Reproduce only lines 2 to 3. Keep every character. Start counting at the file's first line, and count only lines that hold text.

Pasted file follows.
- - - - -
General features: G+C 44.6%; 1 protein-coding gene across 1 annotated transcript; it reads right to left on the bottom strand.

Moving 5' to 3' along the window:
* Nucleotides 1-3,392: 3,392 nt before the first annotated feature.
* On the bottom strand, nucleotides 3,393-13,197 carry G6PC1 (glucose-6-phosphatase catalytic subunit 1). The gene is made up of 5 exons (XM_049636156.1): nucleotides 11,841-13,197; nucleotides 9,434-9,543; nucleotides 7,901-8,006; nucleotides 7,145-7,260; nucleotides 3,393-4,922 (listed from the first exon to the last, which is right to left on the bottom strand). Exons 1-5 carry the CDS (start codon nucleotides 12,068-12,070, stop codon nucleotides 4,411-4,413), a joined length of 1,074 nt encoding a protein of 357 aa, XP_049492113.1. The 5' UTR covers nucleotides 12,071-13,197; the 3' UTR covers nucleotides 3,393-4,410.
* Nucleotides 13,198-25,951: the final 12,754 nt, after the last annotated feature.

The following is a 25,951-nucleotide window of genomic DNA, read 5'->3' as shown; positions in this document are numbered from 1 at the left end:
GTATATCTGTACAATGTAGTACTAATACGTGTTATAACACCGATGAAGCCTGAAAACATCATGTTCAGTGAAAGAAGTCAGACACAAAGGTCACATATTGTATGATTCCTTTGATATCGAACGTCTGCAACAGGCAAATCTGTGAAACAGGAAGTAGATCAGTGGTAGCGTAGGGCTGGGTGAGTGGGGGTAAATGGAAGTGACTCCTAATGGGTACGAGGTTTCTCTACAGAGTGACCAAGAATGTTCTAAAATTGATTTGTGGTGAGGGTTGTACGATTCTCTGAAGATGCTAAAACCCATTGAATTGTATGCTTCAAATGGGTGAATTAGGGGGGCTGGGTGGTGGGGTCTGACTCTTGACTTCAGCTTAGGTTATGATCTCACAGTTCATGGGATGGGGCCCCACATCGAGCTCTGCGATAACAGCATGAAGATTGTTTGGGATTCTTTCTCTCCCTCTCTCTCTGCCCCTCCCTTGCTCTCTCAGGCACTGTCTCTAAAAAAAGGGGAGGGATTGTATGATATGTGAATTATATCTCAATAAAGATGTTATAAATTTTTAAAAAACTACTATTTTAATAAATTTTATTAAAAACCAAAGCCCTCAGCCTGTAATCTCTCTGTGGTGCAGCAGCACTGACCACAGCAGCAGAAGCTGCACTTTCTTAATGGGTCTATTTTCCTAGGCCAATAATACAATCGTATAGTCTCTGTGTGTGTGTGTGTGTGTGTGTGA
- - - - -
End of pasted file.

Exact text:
Moving 5' to 3' along the window:
* Nucleotides 1-3,392: 3,392 nt before the first annotated feature.